Sciencemadness Discussion Board

build your own refrigerator

xxxxx - 12-5-2008 at 15:01

typically a refrigerator can weigh several hundred pounds. i was interested in constructing a refrigerator using peltier coolers with 6 inch thick styrofoam insulation with 3/32 inch aluminum sheeting inside and outside measuring 3 feet deep by 4 feet wide and 5 feet tall giving about 20 cubic feet storage and weighing about 80 pounds. would this be practical and why or why not.

bio2 - 12-5-2008 at 16:53

Peltiers are super inefficient but if this is no concern your
idea sounds feasible.

8-10 picnic cooler sized modules should do it. Do they make these
for Line voltage or just 12V?

The 12V ones can be used at 18V or more with corresponding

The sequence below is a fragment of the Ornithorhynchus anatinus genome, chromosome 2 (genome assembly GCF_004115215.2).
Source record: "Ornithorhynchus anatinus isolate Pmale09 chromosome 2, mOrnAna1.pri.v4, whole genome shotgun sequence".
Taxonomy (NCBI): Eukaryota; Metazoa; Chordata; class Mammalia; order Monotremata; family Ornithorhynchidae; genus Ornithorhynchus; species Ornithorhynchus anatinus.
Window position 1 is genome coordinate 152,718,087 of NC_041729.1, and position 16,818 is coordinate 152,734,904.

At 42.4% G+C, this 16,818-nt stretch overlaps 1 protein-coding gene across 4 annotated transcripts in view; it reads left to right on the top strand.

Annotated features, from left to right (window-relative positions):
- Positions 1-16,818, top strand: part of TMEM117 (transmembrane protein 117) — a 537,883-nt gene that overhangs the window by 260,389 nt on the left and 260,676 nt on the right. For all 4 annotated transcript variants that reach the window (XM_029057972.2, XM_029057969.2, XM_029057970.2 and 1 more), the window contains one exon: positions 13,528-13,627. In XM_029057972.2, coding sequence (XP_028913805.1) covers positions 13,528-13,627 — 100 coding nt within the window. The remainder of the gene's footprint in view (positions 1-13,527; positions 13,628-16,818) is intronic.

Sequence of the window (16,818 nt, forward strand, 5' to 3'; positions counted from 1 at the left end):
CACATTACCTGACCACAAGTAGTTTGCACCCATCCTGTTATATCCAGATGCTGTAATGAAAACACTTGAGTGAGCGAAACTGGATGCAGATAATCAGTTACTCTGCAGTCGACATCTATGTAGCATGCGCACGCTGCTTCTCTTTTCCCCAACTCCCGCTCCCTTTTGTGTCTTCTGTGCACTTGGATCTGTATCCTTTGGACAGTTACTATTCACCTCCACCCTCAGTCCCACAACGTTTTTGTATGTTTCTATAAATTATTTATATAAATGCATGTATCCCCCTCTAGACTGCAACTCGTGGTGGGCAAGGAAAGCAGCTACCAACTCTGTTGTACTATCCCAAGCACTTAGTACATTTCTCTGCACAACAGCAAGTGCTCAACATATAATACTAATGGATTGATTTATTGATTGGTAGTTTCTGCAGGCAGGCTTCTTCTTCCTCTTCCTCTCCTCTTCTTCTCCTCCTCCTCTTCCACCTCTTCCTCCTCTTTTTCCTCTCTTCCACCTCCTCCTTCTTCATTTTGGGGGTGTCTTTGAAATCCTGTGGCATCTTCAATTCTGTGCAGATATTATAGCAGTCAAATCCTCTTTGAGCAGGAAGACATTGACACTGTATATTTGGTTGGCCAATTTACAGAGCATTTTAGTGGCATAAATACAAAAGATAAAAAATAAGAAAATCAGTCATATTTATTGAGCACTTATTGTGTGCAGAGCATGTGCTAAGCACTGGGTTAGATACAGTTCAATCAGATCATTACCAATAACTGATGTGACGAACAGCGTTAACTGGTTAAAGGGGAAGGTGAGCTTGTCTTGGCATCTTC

output and input characteristics.

not_important - 12-5-2008 at 18:41

Calculate the R value of the insulation combination you want to use. Then calculate the heat flux, rate of heat leaking through the entire surface area of the box at the desired internal temperature for the maximum expected external temperature. Add about another 10% for door leakage and defects in the insulation.

After that you need to consider how fast you want anything pu inside to be cooled down. Treat it as an equal weight of water at ambient temperature, calculate the additional cooling capacity needed to bring it to the target temperature in the amount of time you want it to. This gets added to the basic heat flux.

Once you know that you can determine what the requirements are for a TEC that can keep the inside as cold as you want it to be. Several manufactures of TEC (Peltier coolers) have tools to assist in designing or selecting a TEC to meet those needs.

As already said, a TEC is not very efficient. Expect to use fans to get rid of waste heat, the hotter the heat radiators the worse the TEC will do at cooling.

Shiny foil is better than sheet Al, consider sandwiching foil between styrofoam. Check into prefab insulation.

Once you've done that, you've designed a modern refrigerator except using TEC instead of the conventional compressor-evaporator.